Quartz reports on a study which found that ambient noise in hospitals is LOUD, which is unsurprising to anyone who has stayed in a hospital.

Hospital stays can be an ordeal all by themselves beyond the condition you’re there being treated for. As medicine becomes more holistic in its perspective, it only makes sense that hospitals are realizing what an important role sound can play in effective healthcare.

On Average

A podcast episode from 99% Invisible describes the tremendous influence that the science of averages, promulgated by Belgian astronomer and mathematician Adolphe Quetelet, has had on design.

Did you know that clothing sizes of Large, Medium, and Small were first created by the mass production for soldier uniforms required by the Civil War? Lincoln drew from the science of averages.

There’s a common discourse in the education world: we standardize tests and our education systems, but children aren’t standardized. It might sound trite, but it’s scientifically accurate, according to research by Gilbert S. Daniels. He discovered that there was a discrepancy between the averages of all soldier measurements and the actual individual sizes of each soldier. In other words, very few individual soldiers actually conformed to the average.

This problem manifested in the design of cockpits, which were based on average measurements of soldiers in the 1920s. By WWII, those averages no longer applied, and resulted not only in the exclusion and subsequent shortage of many pilots during a time of high need, but even many avoidable deaths.

It was again our military which then pioneered the concept of adjustment in its design to meet individual needs. That’s why we can adjust our car seats now.

Whether it’s the equipment, or the whole work environment, design must accommodate more people who are outside the average … because in reality no one is actually average.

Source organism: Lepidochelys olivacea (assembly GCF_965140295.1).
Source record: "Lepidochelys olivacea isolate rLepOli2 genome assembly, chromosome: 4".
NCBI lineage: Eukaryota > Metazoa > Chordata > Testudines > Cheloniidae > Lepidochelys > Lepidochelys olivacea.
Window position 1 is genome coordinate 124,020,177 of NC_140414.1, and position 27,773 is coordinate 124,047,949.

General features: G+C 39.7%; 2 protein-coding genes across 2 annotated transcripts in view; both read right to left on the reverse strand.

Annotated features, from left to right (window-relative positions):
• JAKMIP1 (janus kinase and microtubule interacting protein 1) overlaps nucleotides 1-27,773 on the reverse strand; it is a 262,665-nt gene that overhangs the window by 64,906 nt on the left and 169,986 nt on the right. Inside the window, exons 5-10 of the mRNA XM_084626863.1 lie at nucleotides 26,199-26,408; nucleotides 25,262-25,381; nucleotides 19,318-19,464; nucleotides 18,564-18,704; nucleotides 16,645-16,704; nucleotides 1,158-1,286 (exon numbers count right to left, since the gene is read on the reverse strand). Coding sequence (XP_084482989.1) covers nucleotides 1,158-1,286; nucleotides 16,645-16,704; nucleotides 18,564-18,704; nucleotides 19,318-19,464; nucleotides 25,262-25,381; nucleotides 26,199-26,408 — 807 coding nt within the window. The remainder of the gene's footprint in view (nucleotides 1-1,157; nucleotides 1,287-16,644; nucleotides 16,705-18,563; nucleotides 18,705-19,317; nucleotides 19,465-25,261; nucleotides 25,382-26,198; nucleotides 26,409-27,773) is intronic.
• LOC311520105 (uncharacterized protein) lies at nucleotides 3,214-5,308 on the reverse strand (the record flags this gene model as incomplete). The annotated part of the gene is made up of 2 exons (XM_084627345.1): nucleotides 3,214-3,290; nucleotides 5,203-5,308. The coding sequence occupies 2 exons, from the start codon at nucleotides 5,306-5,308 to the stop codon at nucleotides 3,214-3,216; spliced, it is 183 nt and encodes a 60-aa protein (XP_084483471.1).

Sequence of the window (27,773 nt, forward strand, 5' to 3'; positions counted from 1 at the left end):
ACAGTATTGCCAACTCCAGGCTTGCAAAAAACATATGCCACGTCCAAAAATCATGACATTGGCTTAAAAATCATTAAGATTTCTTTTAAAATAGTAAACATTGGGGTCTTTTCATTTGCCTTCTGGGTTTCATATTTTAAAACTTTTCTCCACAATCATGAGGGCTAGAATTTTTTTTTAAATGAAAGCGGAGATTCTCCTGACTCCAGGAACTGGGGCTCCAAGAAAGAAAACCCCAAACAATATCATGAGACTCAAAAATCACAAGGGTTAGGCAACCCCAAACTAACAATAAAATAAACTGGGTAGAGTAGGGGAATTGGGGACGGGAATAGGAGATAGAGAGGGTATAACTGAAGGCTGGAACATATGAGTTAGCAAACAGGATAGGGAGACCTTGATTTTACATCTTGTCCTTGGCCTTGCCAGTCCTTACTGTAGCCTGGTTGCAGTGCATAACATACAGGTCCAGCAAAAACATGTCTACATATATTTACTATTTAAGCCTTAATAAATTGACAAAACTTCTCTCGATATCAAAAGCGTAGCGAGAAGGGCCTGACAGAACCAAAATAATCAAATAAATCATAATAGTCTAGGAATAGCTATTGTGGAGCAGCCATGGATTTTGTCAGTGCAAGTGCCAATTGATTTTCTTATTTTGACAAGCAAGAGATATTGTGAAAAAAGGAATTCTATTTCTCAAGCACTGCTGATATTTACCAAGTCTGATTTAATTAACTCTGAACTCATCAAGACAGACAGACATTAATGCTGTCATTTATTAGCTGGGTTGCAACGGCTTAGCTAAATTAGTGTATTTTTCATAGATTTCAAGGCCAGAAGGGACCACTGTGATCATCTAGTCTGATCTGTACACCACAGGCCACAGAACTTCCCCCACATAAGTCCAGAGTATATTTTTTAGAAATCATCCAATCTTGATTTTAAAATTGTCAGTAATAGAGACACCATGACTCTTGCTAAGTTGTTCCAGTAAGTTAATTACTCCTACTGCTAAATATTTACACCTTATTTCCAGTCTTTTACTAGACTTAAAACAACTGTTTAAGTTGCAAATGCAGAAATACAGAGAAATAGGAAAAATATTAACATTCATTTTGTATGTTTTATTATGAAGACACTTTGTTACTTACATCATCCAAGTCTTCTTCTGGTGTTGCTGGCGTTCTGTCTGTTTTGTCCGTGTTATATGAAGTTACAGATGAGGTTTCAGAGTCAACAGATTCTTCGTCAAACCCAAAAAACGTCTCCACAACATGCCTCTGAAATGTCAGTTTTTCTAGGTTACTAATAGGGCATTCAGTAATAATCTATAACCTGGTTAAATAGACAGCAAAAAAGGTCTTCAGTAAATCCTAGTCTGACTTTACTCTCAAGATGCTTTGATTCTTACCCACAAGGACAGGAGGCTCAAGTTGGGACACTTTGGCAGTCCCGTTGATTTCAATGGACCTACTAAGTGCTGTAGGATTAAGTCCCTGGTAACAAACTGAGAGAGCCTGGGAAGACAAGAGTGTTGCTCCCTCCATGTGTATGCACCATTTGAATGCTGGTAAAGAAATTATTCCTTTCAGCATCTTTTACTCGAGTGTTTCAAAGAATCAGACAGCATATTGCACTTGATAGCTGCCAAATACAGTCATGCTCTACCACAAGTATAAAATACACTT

Trudging the fields at Gettysburg to teach leadership in hospitals

Speaking of hospitals and the Civil War . . . Stat reports on a leadership program for hospital staff which brings them to the battlefield of Gettysburg and prompts them to consider the decision-making challenges that people working within large organizations can make while under stress.

“Communication can break down at every single level,” said David Ottati, chief executive of Florida Hospital Waterman. “As leaders, we need to make sure we understand the objectives and each others’ personalities and motivations.”

In the Age of De Blasio, A Bloomberg Era Small School Reunion

Andrea Gabor writes a thoughtful piece on an innovative small school, Global Technology Preparatory, that was created as part of Bloomberg/Klein’s “iZone” initiative. By explaining what makes this school a success, and examining how that success has been hampered by politics and bureaucracy, Gabor brings a critical lens to the new administration.

One of the buried ledes in this story is that an educator, David Baiz, had been rated Unsatisfactory in his first school in the South Bronx, but after moving to Global Tech, he became a “nationally recognized math teacher.”

New York City educators loved to hate the Bloomberg/Klein administration, with its penchant for serial reorganizations and its army of MBAs. At the same time, some of the city’s best principals conceded that the businessman-mayor’s school administration had made their lives easier. For principals who survived the New York City iZone’s many incarnations, or who had inherited the small-school mantel from Meier and Alvarado, the Bloomberg years were an opportunity to experiment with some relief from bureaucratic control.

When our dream school had no space for my son, I panicked. Then I confronted prejudice I didn’t know I had

A mother and educator describes how the experience of choosing a school for her son confronted her with her own prejudice and that of others.

The more I dug into my soul, the more I come back to the idea that choosing a school is essentially about choosing the class you want to belong to and not about education at all. The truth that nobody wants to talk about is they want their white child to go to a white school. They want to go to a school where everyone eats Pirate Booty instead of Cheetos, where parents send their kids to New York Kids Club instead of Chuck E. Cheese’s.